And that's really where any discussion about Melo's future has to start: with the money.
Upon opting out of the final year of his contract on July 1, something Frank Isola of the New York Daily News reports Anthony remains committed to doing, the Knicks will be able to pay him more than any other NBA team.
A lot more.
Thanks to the collective bargaining agreement's emphasis on helping teams retain their own players, New York can tempt Anthony with a five-year deal worth $129 million. Other teams' offers won't exceed four years and $93 million.
It'll be hard to get past that disparity, even if Anthony has already said cash isn't among his biggest priorities.
"At this point of my career, I'm not concerned with money," Anthony told Marc Berman of the New York Post back in April. "The contract will be the contract. I'd like to consider myself financially stable. For me, it's more day-to-day stuff, competing at a high level, night in, night out, having a chance of reaching my ultimate goal of winning that championship."
If the first thing that has to happen for Melo to walk away from the Knicks is eschewing big bucks, it sounds like that hurdle has already been cleared.
The second necessity follows naturally: Anthony will have to see an opportunity to chase something he values more than money. And since he's already told us that winning is most valuable to him, it's safe to say that's what he'll place atop his list of priorities this summer.
"I want to come back," Anthony said, per Berman. "I want to come back. But I also want to win. If we can put ourselves in a position to compete at a high level over the course of five years, whatever that contract will be, I'm willing to stay here. I never once said I wanted to leave. I always said I want to explore options and see what's out there."
Though he mentioned it in the context of a discussion about staying with the Knicks, we have to assume that if Melo's real goal is team success, he'd take less money to achieve it elsewhere as easily as he would in New York.
So logically, the next thing Anthony would need is a destination that provides a better opportunity to win than New York. There are a couple dozen such places, but one stands out above the rest:
Sources told ESPN.com that Heat officials and the team's leading players have already started to explore their options for creating sufficient financial flexibility to make an ambitious run at adding New York Knicks scoring machine Carmelo Anthony this summer in free agency.
A few more dominoes have to fall before we can assume Anthony will be playing in South Beach next year, as LeBron James, Chris Bosh and Dwyane Wade would all have to opt out of their current deals. After that, all four stars would have to get on board with some pretty significant pay cuts.
Josh Smith makes $13.5 million per year.
Oh, the hardship!
Admittedly, four players sacrificing millions of dollars to play together feels unlikely—if only because we've never really seen it happen before. At least not on a scale of this magnitude.
But we already know Anthony is on record as willing to give up cash in exchange for wins. And Bosh has said the same.
LeBron just raked in at least $30 million in the Beats Electronics acquisition, and he took a minor salary reduction to come to Miami in the first place. So is it really that hard to assume he'd do it again if it meant drastically improving his chance to keep chasing rings?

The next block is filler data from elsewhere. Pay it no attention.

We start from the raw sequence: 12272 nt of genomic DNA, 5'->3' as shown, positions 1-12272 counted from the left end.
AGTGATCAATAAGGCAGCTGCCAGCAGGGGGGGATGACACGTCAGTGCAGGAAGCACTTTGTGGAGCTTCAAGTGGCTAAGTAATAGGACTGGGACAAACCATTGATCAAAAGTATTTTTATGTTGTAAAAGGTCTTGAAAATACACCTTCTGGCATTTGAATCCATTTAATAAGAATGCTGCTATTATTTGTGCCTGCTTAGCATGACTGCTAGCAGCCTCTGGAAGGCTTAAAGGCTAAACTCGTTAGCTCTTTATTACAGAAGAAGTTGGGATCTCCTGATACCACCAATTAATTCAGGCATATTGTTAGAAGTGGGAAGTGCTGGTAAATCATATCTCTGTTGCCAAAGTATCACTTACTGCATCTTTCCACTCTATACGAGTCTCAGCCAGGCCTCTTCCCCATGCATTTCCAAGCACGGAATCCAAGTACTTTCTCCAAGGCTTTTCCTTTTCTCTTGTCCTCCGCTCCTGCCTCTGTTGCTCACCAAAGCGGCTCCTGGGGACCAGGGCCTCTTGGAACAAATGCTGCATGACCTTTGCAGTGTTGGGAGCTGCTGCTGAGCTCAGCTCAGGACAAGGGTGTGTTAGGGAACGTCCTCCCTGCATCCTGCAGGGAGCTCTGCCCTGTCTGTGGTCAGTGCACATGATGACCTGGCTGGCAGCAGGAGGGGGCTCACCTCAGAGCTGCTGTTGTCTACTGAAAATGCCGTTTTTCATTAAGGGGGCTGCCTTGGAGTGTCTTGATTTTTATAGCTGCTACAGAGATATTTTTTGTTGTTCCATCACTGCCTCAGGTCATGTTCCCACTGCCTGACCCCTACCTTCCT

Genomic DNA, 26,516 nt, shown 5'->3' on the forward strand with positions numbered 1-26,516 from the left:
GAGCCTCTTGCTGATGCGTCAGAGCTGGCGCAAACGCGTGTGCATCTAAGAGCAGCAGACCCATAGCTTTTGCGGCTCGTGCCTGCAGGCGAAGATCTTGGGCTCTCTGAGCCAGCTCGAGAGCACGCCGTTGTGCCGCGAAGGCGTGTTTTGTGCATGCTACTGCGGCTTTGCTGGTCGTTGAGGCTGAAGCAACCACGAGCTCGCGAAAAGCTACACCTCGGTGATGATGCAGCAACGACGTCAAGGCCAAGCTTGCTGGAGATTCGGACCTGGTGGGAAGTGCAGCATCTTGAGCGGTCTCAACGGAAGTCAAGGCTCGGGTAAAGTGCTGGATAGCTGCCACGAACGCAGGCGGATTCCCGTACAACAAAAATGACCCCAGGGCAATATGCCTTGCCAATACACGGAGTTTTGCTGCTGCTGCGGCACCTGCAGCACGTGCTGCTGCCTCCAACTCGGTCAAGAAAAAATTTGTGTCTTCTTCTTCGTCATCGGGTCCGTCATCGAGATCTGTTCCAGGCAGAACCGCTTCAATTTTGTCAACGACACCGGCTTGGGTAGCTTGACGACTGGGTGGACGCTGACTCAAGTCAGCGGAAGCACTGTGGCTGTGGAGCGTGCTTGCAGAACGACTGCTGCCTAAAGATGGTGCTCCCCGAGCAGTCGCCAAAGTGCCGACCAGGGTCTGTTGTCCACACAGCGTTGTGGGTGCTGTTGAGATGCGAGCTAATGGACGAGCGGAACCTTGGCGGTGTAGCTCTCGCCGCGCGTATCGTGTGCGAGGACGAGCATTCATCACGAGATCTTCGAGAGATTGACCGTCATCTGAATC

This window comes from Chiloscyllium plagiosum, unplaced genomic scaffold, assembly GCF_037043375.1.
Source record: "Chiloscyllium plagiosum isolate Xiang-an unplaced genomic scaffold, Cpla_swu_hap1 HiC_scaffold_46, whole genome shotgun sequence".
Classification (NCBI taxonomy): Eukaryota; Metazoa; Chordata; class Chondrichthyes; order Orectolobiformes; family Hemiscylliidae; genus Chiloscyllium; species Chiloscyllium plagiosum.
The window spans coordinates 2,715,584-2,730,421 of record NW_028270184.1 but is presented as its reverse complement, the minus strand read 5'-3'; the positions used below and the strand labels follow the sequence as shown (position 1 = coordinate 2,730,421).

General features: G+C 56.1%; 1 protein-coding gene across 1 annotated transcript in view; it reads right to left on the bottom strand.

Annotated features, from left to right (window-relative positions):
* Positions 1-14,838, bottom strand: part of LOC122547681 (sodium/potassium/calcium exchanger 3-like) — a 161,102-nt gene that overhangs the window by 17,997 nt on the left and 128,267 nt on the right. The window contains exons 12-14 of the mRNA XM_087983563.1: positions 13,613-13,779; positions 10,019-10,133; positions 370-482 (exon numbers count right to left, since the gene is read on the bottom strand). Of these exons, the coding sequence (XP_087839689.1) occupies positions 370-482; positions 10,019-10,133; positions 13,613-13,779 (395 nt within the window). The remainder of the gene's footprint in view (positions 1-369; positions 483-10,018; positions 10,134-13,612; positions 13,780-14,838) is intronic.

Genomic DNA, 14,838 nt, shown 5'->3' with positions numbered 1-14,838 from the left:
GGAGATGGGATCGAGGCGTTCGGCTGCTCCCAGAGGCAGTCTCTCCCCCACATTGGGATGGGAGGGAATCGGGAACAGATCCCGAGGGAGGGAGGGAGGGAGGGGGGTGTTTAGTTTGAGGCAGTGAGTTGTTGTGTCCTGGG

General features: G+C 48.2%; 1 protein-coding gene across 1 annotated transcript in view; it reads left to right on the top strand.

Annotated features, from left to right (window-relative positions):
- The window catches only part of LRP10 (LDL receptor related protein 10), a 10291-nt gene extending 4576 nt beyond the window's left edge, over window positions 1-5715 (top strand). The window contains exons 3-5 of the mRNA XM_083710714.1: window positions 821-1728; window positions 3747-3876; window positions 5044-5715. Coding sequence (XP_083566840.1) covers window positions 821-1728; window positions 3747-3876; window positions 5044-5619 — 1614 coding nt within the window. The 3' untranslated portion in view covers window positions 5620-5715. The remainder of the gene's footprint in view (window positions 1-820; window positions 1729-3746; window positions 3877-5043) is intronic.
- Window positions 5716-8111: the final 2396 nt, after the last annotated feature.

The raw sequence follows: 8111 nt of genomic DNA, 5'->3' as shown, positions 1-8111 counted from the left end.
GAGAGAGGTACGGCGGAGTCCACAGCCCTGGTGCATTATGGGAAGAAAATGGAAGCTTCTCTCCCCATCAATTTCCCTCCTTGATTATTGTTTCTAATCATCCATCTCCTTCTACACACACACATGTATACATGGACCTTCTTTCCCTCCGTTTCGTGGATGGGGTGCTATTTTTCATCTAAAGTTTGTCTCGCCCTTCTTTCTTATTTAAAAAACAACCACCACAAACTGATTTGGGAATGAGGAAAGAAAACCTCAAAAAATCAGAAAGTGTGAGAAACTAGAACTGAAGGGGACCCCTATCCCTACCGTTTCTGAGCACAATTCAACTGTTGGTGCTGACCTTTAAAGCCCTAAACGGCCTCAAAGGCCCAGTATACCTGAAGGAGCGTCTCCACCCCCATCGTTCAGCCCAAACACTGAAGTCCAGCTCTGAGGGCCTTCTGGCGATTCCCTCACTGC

Wade isn't worth the max on the market anymore because of his durability issues and age. And if the other three stars were all ready to give up some money, you'd assume he would see the wisdom of following suit. After all, he too is really only playing for championships at this stage of his career.
And just as an aside, of course we're hearing things like this out of Miami:
Those tampering fines are steep. Just ask Phil Jackson.
There are options besides Miami if Anthony wants to take a little less money in exchange for a better situation. Maybe the Houston Rockets appeal to him. Or perhaps the Chicago Bulls could make a push with Derrick Rose, Joakim Noah and Taj Gibson as intriguing teammates in a title chase.
Anyone making a run at Melo will have to move a little money around to do it, and most still won't be able to offer the full max.
Miami, though, clearly offers the best chance to win.
It sounds simple, doesn't it? The truth is, if Anthony is willing to make a couple of sacrifices and his priorities really are what he says they are, it is simple.
Sure, his legacy might take a hit if he leaves New York behind. But he came into the Big Apple as something of a mercenary, and walking away as one won't really change his reputation. Besides, a reasonable person—Knicks fan or not—can't begrudge him for wanting success, warmer weather, a chance to work with friends and the luxury of living in a place without state income tax.
Actually, when everything's laid out like that, it feels a little crazy to take up the case for Anthony staying in New York.
Jackson's there, and maybe that means the organization has turned over a new leaf. But James Dolan is still the top man on the totem pole, and new head coach Derek Fisher is going to face the tough learning curve of being a first-year head coach.
And the Knicks still won't have any cap space for another full year, which means, in a best-case scenario, Anthony's career will be in a holding pattern until this time next summer.
So, when you really step back and think about it, you can put all the steps listed above aside. There's no need to sequentially analyze the roles of money and the existence of a superior destination. Objectively, there's really just one thing that has to happen for Anthony to walk away from the Knicks.
He has to come to his senses.